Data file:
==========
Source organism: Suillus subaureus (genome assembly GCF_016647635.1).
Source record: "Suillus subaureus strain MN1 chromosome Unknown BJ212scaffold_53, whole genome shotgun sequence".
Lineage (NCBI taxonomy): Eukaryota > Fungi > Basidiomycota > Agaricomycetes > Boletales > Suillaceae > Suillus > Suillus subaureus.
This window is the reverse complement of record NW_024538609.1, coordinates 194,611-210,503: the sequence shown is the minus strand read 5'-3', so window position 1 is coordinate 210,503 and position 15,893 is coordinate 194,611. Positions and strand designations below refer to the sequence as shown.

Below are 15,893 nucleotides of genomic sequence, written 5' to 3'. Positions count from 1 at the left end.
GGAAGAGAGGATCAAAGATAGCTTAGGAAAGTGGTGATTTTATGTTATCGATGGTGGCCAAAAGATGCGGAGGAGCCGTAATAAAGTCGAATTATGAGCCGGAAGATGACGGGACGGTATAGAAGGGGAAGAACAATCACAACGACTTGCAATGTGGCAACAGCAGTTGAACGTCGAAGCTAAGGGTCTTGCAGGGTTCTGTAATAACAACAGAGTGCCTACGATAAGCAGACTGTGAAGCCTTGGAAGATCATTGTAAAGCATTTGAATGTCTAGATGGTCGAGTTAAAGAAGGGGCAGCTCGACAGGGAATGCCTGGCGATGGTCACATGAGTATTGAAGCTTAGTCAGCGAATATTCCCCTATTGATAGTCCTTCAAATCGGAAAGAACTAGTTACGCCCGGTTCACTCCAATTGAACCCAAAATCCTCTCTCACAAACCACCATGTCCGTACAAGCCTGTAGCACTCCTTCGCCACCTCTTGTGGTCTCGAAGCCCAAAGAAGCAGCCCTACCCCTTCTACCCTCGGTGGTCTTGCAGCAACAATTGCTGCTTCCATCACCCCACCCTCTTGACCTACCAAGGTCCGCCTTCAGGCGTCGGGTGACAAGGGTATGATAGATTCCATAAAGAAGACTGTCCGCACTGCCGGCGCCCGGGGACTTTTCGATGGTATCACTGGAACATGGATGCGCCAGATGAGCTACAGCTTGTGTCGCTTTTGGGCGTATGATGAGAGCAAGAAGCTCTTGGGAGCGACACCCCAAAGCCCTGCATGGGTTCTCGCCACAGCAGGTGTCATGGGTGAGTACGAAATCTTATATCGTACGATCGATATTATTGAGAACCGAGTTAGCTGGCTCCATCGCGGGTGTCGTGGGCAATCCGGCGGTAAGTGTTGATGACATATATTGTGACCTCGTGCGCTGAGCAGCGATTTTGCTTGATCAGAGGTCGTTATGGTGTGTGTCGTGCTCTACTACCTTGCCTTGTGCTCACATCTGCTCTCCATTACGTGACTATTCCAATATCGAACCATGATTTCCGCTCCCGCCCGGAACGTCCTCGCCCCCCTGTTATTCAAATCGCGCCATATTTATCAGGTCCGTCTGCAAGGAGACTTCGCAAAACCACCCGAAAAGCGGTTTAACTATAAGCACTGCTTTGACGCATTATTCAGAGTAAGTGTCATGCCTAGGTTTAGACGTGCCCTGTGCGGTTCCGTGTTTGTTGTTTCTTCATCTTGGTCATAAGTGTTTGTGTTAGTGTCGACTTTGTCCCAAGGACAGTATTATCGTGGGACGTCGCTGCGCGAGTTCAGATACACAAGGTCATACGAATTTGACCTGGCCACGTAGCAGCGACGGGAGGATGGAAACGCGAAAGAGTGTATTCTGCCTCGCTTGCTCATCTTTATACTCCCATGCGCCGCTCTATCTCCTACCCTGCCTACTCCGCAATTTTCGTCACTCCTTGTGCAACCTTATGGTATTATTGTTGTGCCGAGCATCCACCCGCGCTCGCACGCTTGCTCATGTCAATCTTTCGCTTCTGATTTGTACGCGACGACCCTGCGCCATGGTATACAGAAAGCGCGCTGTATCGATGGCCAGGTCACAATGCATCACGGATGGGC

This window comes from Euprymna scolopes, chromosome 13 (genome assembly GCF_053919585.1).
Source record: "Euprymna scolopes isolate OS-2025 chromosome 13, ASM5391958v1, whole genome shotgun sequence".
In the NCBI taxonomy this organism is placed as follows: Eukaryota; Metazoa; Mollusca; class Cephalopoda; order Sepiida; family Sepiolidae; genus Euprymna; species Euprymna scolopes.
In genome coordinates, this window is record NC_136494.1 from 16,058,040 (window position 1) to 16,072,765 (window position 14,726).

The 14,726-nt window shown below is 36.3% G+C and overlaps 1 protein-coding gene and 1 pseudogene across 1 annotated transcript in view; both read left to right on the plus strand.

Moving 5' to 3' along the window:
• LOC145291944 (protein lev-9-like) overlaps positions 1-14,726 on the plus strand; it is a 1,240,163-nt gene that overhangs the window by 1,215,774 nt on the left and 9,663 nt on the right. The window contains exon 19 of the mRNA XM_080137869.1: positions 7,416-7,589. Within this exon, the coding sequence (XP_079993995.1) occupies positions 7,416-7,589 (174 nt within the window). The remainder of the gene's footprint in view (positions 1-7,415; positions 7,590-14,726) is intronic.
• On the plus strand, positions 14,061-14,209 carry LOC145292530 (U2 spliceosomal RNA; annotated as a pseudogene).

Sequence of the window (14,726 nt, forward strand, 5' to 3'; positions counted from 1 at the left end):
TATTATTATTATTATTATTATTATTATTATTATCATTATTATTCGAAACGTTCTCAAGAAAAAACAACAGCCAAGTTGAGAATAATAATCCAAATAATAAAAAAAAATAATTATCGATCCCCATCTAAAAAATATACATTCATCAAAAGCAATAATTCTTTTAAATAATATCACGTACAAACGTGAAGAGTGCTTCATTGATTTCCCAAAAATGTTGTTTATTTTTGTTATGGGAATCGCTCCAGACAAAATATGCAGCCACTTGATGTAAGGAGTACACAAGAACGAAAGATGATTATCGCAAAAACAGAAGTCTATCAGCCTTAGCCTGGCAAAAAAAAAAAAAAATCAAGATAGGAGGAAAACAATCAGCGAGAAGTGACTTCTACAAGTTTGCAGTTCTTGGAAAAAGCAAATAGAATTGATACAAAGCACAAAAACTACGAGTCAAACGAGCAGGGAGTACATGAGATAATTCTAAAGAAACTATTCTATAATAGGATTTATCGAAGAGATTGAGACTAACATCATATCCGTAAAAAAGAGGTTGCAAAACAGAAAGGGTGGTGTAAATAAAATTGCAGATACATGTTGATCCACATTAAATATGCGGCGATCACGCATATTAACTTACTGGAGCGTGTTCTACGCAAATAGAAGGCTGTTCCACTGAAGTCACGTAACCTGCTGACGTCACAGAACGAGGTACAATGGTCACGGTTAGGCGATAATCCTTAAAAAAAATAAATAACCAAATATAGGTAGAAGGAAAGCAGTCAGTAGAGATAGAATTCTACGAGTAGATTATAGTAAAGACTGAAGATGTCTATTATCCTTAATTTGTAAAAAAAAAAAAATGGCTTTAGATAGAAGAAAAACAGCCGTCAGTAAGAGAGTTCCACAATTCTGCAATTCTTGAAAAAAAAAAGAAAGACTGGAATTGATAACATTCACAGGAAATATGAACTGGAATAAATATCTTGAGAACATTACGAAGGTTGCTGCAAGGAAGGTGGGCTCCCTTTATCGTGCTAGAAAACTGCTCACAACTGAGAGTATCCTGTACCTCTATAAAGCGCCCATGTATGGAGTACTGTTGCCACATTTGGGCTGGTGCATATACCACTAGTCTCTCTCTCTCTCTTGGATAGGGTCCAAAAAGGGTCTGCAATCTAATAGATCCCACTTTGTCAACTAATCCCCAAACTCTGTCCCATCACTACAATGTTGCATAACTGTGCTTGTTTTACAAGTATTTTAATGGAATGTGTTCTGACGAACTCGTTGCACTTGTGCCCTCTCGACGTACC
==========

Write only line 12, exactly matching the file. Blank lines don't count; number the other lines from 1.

Moving 5' to 3' along the window: